Perennial warm-season grasses do not provide high-quality forage during mid- to late summer, which limits yearling stocker cattle from maintaining high rates of growth in the southern Great Plains. This shortage has resulted in a continual search by researchers for annual legumes that can provide sufficient amounts of nutritious forage during August through September, according to an announcement from the American Society of Agronomy.
In a recently published article in Agronomy Journal, researchers from the Grazinglands Research Laboratory of the U.S. Department of Agriculture's Agricultural Research Service and Oklahoma State University documented the function of tepary bean and guar as potential summer forages under southern Great Plains growing conditions.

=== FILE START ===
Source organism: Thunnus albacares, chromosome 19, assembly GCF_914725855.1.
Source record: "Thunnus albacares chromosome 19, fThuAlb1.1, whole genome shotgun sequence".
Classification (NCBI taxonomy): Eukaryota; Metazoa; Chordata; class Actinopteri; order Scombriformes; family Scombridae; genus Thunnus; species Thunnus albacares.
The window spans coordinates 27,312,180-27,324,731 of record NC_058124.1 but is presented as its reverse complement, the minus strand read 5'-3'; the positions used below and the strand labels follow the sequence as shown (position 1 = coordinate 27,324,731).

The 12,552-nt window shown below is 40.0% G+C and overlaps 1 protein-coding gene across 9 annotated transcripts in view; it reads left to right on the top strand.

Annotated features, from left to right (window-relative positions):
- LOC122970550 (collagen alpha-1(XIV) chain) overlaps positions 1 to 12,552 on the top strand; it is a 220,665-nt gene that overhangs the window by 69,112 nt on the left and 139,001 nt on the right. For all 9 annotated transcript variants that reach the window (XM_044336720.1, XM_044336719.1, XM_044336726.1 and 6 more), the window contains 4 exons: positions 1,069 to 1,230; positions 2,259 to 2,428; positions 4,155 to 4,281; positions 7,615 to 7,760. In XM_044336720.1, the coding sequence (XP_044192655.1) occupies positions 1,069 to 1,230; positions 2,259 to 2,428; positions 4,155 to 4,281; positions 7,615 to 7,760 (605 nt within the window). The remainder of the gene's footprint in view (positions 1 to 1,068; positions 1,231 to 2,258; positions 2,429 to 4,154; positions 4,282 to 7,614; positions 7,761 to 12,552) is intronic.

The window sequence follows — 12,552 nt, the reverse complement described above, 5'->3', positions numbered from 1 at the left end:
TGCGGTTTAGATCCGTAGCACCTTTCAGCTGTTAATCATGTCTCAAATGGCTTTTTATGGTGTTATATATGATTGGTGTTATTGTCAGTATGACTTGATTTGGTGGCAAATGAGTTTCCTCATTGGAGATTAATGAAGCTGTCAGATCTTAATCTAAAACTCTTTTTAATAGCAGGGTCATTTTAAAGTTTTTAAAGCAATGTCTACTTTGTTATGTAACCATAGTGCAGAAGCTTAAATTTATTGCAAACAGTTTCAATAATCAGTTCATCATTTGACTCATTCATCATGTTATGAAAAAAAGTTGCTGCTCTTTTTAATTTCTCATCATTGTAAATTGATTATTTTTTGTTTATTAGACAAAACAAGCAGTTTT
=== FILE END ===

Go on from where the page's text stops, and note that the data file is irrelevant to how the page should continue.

The two-year field experiment — conducted by G.S. Baath, B.K. Northup, P.H. Gowda, A.C. Rocateli and H. Singh — compared the productivity, leaf-to-stem ratios and chemical compositions of forage produced by three cultivars of each of tepary bean and guar, with soybeans used as a control, the announcement said.
Results showed that tepary bean consistently offered rapid and better forage yields with a higher leaf-to-stem ratio. In contrast, guar maintained a low leaf-to-stem ratio, and soybeans possessed the least digestible stems in forage biomass among the tested legumes, the researchers said.
The research suggests tepary bean as an alternate forage option to soybeans for producers and encourages further research to define management strategies for growing tepary bean in extensive production settings.